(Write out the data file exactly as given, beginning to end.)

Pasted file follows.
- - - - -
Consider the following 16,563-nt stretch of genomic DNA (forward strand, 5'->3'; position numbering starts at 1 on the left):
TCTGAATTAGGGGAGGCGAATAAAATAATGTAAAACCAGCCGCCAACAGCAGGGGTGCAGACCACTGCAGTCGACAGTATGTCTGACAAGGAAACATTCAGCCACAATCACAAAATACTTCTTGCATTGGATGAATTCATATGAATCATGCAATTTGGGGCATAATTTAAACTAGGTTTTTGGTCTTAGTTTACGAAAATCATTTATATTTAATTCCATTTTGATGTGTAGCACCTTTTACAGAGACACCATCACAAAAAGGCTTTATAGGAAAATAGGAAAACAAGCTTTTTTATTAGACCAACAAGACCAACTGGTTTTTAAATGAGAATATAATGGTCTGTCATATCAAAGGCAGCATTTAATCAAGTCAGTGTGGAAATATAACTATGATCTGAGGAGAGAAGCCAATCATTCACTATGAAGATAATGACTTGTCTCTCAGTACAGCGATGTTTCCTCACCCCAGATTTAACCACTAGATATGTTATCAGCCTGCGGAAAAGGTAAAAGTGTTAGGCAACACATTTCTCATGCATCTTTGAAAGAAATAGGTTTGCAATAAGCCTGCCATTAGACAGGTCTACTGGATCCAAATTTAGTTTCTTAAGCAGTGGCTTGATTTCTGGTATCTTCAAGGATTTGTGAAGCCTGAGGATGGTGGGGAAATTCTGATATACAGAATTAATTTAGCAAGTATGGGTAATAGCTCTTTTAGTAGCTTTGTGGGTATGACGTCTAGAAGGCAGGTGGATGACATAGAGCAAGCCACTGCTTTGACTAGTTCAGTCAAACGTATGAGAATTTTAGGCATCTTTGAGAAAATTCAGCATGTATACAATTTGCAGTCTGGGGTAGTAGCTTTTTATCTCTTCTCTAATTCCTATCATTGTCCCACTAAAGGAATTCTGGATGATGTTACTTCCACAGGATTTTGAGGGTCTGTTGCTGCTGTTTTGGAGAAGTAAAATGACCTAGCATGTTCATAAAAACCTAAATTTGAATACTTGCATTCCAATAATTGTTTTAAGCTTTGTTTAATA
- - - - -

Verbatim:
Consider the following 16,563-nt stretch of genomic DNA (forward strand, 5'->3'; position numbering starts at 1 on the left):
TCTGAATTAGGGGAGGCGAATAAAATAATGTAAAACCAGCCGCCAACAGCAGGGGTGCAGACCACTGCAGTCGACAGTATGTCTGACAAGGAAACATTCAGCCACAATCACAAAATACTTCTTGCATTGGATGAATTCATATGAATCATGCAATTTGGGGCATAATTTAAACTAGGTTTTTGGTCTTAGTTTACGAAAATCATTTATATTTAATTCCATTTTGATGTGTAGCACCTTTTACAGAGACACCATCACAAAAAGGCTTTATAGGAAAATAGGAAAACAAGCTTTTTTATTAGACCAACAAGACCAACTGGTTTTTAAATGAGAATATAATGGTCTGTCATATCAAAGGCAGCATTTAATCAAGTCAGTGTGGAAATATAACTATGATCTGAGGAGAGAAGCCAATCATTCACTATGAAGATAATGACTTGTCTCTCAGTACAGCGATGTTTCCTCACCCCAGATTTAACCACTAGATATGTTATCAGCCTGCGGAAAAGGTAAAAGTGTTAGGCAACACATTTCTCATGCATCTTTGAAAGAAATAGGTTTGCAATAAGCCTGCCATTAGACAGGTCTACTGGATCCAAATTTAGTTTCTTAAGCAGTGGCTTGATTTCTGGTATCTTCAAGGATTTGTGAAGCCTGAGGATGGTGGGGAAATTCTGATATACAGAATTAATTTAGCAAGTATGGGTAATAGCTCTTTTAGTAGCTTTGTGGGTATGACGTCTAGAAGGCAGGTGGATGACATAGAGCAAGCCACTGCTTTGACTAGTTCAGTCAAACGTATGAGAATTTTAGGCATCTTTGAGAAAATTCAGCATGTATACAATTTGCAGTCTGGGGTAGTAGCTTTTTATCTCTTCTCTAATTCCTATCATTGTCCCACTAAAGGAATTCTGGATGATGTTACTTCCACAGGATTTTGAGGGTCTGTTGCTGCTGTTTTGGAGAAGTAAAATGACCTAGCATGTTCATAAAAACCTAAATTTGAATACTTGCATTCCAATAATTGTTTTAAGCTTTGTTTAATA